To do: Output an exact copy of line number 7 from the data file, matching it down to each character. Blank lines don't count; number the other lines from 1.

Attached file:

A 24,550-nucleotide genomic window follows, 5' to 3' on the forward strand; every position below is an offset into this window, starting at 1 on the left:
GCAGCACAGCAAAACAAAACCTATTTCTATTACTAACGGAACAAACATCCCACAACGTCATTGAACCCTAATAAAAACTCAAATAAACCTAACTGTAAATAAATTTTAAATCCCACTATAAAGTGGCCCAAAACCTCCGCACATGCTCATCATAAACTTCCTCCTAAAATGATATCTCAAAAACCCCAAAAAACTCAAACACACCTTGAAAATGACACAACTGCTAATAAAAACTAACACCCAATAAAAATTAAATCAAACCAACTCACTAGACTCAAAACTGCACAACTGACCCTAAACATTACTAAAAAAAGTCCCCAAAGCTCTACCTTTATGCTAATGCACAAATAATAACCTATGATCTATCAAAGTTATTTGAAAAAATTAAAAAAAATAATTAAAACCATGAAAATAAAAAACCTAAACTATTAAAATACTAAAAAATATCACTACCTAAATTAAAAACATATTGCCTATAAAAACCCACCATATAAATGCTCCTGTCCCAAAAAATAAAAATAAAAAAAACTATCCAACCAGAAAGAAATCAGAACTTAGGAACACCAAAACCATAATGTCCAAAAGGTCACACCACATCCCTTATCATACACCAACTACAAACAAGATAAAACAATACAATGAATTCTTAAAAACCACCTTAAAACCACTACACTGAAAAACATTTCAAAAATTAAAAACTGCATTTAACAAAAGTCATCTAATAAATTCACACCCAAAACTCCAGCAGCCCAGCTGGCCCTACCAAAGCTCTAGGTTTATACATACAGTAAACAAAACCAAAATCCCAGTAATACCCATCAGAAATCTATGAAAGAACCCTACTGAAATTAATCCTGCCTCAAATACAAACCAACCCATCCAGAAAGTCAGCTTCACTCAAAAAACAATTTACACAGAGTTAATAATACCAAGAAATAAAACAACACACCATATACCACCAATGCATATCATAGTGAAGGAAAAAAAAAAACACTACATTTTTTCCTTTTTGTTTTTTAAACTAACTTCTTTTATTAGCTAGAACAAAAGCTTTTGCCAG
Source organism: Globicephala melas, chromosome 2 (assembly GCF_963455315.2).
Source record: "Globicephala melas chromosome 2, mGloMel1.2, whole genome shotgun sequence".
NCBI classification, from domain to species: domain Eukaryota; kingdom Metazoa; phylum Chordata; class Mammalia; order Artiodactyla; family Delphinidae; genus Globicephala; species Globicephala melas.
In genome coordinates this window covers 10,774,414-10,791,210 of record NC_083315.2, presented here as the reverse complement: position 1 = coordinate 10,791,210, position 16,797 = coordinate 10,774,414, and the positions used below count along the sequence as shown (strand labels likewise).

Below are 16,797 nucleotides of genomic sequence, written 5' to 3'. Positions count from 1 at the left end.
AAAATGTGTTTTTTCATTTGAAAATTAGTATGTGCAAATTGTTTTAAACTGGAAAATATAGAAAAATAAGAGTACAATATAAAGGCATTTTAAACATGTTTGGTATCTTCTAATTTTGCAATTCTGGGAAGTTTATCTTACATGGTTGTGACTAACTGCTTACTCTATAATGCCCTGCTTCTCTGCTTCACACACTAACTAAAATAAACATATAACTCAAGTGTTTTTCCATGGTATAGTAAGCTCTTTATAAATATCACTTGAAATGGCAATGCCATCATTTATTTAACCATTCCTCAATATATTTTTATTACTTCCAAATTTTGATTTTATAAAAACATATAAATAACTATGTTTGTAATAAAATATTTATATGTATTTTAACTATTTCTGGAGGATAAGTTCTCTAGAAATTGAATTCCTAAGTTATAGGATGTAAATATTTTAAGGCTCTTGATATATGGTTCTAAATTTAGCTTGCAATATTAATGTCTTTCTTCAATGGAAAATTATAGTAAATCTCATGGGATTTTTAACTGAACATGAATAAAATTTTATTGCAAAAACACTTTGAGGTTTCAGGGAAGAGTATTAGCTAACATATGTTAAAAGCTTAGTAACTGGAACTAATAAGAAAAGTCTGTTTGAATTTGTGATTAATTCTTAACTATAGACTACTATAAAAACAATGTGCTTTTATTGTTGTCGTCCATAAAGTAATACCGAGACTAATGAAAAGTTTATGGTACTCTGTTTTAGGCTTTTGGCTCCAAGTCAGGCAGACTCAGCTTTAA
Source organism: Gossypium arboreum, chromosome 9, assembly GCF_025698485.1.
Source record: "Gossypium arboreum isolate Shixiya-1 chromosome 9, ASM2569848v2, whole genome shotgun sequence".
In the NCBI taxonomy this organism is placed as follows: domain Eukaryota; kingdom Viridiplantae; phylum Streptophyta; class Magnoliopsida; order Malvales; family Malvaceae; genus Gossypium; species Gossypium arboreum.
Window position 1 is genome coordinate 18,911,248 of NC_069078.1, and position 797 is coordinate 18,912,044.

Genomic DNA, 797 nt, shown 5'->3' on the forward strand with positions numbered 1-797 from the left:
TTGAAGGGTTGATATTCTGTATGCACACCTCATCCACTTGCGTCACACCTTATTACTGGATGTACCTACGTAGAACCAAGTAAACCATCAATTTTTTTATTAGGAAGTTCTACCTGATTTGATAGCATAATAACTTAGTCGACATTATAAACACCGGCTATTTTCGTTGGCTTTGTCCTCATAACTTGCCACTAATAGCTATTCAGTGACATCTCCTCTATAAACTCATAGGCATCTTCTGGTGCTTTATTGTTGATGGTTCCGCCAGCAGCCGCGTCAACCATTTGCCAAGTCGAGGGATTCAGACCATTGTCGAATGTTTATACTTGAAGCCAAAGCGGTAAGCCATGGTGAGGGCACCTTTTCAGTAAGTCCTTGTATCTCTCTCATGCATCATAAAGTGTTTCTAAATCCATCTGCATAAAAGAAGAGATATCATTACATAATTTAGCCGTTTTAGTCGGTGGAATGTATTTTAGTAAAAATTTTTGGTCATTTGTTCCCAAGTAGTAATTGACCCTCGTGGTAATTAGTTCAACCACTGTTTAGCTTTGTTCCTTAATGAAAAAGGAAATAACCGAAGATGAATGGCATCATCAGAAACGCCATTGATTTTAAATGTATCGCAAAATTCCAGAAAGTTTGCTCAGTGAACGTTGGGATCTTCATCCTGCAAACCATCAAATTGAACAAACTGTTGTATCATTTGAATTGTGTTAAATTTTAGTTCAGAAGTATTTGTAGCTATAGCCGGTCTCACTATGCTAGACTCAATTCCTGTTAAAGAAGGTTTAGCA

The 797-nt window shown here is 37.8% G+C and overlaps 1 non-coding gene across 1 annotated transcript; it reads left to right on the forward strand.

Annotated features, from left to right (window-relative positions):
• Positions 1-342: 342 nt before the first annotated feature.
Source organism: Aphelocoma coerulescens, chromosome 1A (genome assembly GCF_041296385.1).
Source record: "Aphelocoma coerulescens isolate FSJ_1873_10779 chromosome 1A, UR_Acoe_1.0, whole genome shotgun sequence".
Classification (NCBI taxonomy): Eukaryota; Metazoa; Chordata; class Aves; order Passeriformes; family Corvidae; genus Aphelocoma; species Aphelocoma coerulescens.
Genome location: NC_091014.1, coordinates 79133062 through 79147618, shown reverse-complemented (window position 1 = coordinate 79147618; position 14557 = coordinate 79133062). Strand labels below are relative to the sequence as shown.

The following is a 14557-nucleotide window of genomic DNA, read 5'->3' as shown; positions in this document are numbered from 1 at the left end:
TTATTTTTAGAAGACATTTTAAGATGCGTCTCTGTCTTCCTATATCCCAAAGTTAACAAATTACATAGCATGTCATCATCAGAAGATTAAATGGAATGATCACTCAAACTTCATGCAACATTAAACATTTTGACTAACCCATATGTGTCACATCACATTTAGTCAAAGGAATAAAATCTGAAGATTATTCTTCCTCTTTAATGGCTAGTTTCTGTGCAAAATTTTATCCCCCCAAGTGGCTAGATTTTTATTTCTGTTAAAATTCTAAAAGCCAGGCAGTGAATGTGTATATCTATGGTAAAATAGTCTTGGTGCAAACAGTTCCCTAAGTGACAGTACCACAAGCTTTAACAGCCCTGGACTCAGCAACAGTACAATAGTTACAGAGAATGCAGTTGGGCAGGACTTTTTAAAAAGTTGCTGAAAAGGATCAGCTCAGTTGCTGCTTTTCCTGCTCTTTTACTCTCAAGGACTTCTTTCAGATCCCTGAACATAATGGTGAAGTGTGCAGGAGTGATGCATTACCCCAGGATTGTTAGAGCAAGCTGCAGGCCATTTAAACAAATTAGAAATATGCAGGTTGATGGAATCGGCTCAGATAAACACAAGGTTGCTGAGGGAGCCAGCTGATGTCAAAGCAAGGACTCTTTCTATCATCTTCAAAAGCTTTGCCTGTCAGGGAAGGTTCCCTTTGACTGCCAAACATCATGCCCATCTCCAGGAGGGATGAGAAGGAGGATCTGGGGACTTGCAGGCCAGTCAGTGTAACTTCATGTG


Below are 16,797 nucleotides of genomic sequence, written 5' to 3'. Positions count from 1 at the left end.